Head hunting days of old in nagaland,
A British India 1940 map showing Nagaland and Kohima City as part of
The Naga tribes of NE India are known to have practiced headhunting  for a long time and preserved the heads of enemies as trophies through the 19th century and as late as 1969.  They are a a mixed bag of several tribes inhabiting the North Eastern part of India and north-western Burma. The tribes have similar cultures and traditions, and form the majority ethnic group in Indian state of Nagaland, with significant presence in  Manipur, Arunachal Pradesh and some small population in Assam.

Tribes  living south of the Brahmaputra River—Garos, Khasis, Nagas, and Kukis in Assam, India were  headhunters. Particularly the Mizo tribes were ferocious warriors.  Headhunting in Assam was generally  carried on by parties of raiders. Their forte was to take the enemies by surprise by using special  tactics to achieve their ends. Their habitat was also helpful to them because they lived in the wooded, thickly forested areas where they could pick up vantage points to make a surprise assault in a flash and they could chase the enemies by stalking in the dense plant and tree cover. The headhunters were invariably only after the head of a man, not his money or jewelry.

During the colonial period in 1800s and early 1900s the British owned tea estates in the upper reaches of the foot hills of the Himalayas in Assam and the Naga tribes and their ferocious raids on the British estates were a  big menace  under the East India company rule and later by the British crown.

The practice of headhunting that existed in the past reflects on the odd and bizarre behavior of certain human communities. For normal human beings, such stories may cause revulsion and rejection. As for researchers, such dreaded custom is a fodder for them to delve into the abysmal depth of mysterious human mind that does wonders on one hand and bizarre things on the other. In the 1700s and 1800s the expansion of colonial rule in many countries and the ubiquitous presence of  Christian preaches in the nooks and corners of the world and their watchful and curious eyes impacted on the gruesome practice which reduced drastically in the later years.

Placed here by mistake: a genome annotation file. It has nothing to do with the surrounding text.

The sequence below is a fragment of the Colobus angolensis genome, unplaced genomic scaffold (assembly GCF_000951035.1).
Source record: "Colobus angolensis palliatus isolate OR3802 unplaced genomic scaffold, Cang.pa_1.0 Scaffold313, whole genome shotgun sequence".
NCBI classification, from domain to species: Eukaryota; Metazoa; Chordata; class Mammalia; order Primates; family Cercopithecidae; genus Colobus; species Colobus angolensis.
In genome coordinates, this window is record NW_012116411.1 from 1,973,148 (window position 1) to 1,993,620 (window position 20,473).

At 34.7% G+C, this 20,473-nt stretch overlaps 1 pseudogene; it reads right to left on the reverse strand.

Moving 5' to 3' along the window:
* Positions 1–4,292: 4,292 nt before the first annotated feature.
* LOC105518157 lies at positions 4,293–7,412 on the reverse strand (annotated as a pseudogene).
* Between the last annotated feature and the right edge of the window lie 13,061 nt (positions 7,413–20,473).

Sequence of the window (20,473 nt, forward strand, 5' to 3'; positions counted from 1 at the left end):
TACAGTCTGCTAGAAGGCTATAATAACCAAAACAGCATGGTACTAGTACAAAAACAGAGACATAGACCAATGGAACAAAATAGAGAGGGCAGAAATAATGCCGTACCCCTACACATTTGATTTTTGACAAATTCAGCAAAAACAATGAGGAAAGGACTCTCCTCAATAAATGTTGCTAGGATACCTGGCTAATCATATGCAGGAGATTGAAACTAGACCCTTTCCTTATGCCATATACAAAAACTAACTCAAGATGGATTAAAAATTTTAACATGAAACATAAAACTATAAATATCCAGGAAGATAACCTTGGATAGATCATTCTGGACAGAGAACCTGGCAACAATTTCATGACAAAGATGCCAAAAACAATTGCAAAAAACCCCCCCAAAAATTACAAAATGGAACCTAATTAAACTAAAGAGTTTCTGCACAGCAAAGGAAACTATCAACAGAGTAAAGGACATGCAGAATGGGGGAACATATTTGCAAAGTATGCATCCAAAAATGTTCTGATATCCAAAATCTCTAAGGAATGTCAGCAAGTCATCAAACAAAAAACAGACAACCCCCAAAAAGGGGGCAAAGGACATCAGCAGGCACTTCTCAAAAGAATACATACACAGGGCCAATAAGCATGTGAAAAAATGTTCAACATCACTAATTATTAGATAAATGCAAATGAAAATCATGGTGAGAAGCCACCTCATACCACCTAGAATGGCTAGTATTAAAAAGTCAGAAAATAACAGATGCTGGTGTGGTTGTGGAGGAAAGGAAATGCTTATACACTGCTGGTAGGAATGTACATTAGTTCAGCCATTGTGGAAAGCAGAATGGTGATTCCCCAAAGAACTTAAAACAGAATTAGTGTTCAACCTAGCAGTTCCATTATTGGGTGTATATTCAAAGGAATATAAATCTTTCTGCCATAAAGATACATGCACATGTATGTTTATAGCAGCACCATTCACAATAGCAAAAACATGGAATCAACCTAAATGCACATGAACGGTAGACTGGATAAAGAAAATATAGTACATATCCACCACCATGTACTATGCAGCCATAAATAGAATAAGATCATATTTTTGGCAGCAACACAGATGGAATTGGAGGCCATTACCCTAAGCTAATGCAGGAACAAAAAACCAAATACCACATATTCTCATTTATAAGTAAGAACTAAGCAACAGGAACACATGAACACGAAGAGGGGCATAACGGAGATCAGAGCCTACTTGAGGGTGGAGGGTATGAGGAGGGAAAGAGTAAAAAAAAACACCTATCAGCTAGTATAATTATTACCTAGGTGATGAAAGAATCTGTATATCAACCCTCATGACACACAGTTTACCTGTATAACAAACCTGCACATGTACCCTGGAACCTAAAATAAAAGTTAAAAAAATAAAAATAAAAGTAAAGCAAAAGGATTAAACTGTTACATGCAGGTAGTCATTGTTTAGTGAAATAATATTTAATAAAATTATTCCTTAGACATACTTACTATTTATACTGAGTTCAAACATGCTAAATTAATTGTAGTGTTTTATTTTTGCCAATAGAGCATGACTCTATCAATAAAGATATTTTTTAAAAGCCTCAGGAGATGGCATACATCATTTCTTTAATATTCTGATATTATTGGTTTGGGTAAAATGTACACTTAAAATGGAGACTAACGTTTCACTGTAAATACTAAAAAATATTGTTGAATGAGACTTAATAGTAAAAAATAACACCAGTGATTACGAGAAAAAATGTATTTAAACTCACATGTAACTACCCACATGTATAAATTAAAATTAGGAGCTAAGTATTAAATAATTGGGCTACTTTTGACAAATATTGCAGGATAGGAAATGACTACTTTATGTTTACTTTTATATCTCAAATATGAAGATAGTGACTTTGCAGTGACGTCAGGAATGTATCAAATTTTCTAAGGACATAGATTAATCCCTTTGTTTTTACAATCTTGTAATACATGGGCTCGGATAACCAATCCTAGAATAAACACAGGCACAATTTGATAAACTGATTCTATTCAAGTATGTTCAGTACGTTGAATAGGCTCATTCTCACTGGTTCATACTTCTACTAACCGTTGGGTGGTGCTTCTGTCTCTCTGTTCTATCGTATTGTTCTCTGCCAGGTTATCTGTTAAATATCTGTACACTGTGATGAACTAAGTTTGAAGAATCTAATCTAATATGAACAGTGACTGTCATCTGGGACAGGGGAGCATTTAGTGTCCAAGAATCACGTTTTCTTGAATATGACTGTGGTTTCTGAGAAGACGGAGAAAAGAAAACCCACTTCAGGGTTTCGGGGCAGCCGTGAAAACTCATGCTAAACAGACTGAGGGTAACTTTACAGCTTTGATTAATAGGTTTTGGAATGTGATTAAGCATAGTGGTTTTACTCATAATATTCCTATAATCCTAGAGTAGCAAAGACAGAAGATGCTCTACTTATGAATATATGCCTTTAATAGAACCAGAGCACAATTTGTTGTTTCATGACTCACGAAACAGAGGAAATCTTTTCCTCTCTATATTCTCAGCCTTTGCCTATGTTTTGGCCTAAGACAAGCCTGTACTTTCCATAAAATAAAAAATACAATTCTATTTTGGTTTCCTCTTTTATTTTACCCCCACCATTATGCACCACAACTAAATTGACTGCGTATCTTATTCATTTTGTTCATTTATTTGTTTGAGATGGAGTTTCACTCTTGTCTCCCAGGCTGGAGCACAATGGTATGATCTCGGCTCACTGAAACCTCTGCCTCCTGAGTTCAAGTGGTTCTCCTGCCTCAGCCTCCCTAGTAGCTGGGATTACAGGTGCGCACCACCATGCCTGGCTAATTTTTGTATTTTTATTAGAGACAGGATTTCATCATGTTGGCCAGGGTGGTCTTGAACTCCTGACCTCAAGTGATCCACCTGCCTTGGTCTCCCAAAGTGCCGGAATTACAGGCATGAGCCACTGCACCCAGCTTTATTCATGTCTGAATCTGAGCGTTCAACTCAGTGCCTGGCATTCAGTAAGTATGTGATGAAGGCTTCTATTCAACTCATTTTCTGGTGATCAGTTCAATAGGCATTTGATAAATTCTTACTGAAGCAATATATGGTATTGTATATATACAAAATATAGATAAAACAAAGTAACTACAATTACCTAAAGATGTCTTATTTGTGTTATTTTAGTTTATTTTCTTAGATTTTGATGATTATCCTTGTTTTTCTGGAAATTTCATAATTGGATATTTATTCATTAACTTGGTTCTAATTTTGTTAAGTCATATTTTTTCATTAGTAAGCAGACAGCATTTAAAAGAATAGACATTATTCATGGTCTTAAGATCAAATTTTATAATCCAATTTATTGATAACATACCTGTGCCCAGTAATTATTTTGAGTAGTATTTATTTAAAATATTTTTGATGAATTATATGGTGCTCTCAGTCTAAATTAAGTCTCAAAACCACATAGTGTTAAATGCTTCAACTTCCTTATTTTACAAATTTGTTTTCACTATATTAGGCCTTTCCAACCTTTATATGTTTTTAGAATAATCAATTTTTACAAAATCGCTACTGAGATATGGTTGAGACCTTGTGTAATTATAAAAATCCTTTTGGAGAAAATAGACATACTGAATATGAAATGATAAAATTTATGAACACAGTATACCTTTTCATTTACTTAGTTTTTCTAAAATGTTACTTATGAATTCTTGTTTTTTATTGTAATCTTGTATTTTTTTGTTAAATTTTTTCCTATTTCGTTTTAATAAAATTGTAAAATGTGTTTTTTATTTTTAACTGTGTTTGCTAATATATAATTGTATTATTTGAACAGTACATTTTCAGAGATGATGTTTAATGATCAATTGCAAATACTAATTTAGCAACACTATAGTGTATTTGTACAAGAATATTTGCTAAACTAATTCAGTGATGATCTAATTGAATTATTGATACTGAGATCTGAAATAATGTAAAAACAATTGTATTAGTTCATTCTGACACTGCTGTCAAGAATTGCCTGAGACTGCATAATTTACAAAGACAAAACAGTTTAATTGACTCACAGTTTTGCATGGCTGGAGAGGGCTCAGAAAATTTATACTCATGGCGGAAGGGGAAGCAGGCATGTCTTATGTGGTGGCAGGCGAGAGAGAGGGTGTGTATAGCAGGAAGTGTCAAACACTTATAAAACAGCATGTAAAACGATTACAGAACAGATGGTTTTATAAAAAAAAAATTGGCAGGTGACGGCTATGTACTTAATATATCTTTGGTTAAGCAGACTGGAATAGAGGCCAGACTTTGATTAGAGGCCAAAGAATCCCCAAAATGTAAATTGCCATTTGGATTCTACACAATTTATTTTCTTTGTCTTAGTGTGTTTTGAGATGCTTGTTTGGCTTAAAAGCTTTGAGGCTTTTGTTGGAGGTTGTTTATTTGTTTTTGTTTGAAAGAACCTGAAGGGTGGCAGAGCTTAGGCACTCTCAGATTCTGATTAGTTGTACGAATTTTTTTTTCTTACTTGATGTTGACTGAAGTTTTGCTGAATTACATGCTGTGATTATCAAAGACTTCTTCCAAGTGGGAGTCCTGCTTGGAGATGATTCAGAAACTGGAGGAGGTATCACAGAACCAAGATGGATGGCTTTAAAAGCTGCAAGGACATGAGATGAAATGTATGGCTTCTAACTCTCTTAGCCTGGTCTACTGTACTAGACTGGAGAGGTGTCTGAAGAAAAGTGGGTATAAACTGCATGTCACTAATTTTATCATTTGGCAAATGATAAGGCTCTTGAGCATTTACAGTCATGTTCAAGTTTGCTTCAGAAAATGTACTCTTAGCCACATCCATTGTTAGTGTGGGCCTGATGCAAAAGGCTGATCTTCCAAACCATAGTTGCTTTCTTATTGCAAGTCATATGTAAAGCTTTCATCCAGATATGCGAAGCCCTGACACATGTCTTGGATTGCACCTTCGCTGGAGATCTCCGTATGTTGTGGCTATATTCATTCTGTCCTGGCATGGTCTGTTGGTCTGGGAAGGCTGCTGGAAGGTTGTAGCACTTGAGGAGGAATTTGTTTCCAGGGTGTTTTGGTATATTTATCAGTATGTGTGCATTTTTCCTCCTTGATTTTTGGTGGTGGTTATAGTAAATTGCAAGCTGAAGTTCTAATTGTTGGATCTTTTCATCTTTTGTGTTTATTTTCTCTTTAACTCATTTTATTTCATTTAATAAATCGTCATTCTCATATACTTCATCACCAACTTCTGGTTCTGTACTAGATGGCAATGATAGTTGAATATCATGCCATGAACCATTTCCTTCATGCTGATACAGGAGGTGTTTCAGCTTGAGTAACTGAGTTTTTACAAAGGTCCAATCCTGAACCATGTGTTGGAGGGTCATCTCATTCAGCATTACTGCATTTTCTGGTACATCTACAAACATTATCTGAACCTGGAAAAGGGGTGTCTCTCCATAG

Tit Bits:

 01. Headhunting existed among Austronesian people in Southeast Asia and the Pacific Islands. of Melanesia, including New Guinea.

 02. A missionary found 10,000 skulls on Goaribari Island in 1901 in  New Guinea.

 03. There existed ''annual headhunting'' rituals  among the Mappurondo religious minority,  an upland tribe in the southwest part of the Indonesian island of Sulawesi. The headcount included only coconuts - surrogate heads and not real human heads!!  Head hunting is associated with the fertility of the crops, marriage and with the victim's obligation as a servant in the next world.

 04, The Wa tribe,the Burma-China border, were  until the 1970s, ferocious headhunters.

 05. In south America, tribes of the Jivaroan group including the Shuar in Eastern Ecuador and Northern Peru, along the rivers Chinchipe, Bobonaza, Morona, Upano, and Pastaza, main tributaries of the Amazon, practiced headhunting for a long time. The native Indians  collected the heads- skulls as trophies that were then shrunk (tsantsa) to the size of an orange, known locally as Tzan-Tzas. They believed they housed the soul of the person killed.

06. In some head hunting communities, a prospective bridegroom should have at least one head to his credit to qualify for marriage.

 07.The higher the number of trophies of heads one has, the greater is his reputation.